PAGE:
Life is complicated. That’s an understatement if ever there was one. Going through the last few weeks of my graduate education, I’m beginning to realize that life is more complicated than I’d ever imagined. Student loans are up for repayment soon (more on that later, I’m sure). The realities of leaving Nashville are confronting me like a sharp pain between my shoulders that I can’t do much to alleviate. I’m fearful of getting out into “life” and making half-hearted decisions about how to make ends meet, and about locating the ends where they shouldn’t be. I’m worried that an intelligent but simple woman like me won’t be able to handle just how complicated life really is.
So I wanted to take stock of a week in my life. Just one week. It’s good for the heart to make little earmarks on life. Twenty years from now, when I look back on my last few weeks of graduate school (the final weeks before I had M.Div behind my name), I think I’ll want to remember some really beautiful things. I’ll want to remember the spectacular that came in the mundane packages.
Of course, I’ll want to remember the drive to class in the morning. Did I take one route, or did I take another? It’s astonishing how patterns change. Almost three years taking one route back and forth to school, and bam! A few months before I leave, I develop a new pattern.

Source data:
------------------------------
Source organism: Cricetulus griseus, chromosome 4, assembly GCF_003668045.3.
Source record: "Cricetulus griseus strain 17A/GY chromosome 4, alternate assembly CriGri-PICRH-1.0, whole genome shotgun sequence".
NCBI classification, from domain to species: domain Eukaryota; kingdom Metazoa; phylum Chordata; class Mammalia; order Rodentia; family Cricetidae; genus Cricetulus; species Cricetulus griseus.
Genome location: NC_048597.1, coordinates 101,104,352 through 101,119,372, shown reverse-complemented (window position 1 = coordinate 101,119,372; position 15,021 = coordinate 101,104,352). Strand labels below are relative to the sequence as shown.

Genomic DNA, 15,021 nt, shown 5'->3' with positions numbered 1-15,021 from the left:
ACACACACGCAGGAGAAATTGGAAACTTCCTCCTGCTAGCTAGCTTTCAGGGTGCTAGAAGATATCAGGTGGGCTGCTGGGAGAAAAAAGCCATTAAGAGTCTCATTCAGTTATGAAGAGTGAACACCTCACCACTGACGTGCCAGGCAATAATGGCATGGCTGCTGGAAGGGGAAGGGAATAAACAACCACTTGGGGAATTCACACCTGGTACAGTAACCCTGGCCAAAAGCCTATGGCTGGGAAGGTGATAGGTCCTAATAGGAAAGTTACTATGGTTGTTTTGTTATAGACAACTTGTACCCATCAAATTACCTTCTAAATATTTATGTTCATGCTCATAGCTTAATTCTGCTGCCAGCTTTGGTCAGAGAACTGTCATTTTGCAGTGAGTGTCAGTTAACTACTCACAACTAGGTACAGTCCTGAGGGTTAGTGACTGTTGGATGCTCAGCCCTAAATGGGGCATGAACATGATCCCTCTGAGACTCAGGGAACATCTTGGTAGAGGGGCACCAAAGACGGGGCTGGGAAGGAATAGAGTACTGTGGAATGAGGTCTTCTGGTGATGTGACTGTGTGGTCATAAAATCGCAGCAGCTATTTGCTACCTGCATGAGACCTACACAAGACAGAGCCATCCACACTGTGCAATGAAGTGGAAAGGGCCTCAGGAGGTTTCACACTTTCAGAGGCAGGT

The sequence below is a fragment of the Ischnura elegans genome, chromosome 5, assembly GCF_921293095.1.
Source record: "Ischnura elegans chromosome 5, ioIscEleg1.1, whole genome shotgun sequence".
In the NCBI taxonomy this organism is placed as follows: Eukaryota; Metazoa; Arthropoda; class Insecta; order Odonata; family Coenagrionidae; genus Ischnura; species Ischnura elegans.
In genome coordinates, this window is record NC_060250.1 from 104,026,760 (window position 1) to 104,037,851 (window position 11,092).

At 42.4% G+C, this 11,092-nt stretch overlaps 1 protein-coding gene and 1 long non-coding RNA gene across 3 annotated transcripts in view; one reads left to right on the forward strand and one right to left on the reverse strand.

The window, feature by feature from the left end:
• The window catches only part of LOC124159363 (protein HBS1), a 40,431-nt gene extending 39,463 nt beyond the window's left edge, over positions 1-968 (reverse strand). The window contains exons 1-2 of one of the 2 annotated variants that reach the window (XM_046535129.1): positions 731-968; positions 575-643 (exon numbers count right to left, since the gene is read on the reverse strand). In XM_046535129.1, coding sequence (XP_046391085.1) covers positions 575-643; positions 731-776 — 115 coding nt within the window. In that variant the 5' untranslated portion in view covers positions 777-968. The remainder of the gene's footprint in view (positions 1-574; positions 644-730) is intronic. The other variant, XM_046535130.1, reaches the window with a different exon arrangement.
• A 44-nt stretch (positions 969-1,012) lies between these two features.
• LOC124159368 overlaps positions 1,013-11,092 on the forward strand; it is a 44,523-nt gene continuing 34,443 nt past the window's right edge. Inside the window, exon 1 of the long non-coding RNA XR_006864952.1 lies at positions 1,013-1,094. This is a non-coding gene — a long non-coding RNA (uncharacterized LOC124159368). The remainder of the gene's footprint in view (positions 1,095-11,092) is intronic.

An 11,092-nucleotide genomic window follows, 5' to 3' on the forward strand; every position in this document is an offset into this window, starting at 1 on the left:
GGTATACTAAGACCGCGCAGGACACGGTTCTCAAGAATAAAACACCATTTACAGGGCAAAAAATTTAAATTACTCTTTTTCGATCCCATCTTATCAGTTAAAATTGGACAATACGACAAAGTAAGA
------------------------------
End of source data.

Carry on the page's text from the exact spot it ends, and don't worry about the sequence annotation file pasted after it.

I’ll even want to remember the view from the parking deck. For being a concrete building, it’s got some rather beautiful views. Not a bad place for my car to sit all day, looking wistfully out onto the world.
Certainly, I will want to remember the view of a classroom table. This particular table is in the classroom where I spend the majority of my time this semester (three of my four classes meet here). This picture was taken minutes before the start of my Pastoral Care seminar in Hope and Despair–a fitting topic for someone veritably jumping off the precipice of academic life, as it were.
Naturally, this cup has been my companion through much of the past year, and especially the past few weeks. I call it my “animal friends cup.” Childish? Perhaps. But why not? Sometimes we need tigers and monkeys and giraffes smiling at us. Right?
And what memory of these last few weeks would be complete without a glimpse of stoles? These stoles have become such an integral part of who I am… I make these stoles in the Spring (now, two years in a row), and they will be given to folks whose home congregations will not ordain them because of their gender or sexual orientation. Every Wednesday morning from 8 to 9, I sit in the GABLE Office (Divinity’s office of LGBTQI Life) sewing these stoles.
I sew and I sew. And I iron and I sew some more. I wish I had a picture to show here of these stoles unrolled. They are beautiful. All the fabric was donated by the community, and every stole is unique. Every stole was put together by someone different (though I take up those pieces and sew them). Feeling these stoles between my fingers keeps me feeling “grounded.” Sewing these stoles reminds me that I am more than intellect: I am the work of my hands, and the work of my hands is good. I’d like to remember that one day, when I am tempted to retreat back into a pretend world where intellect is everything.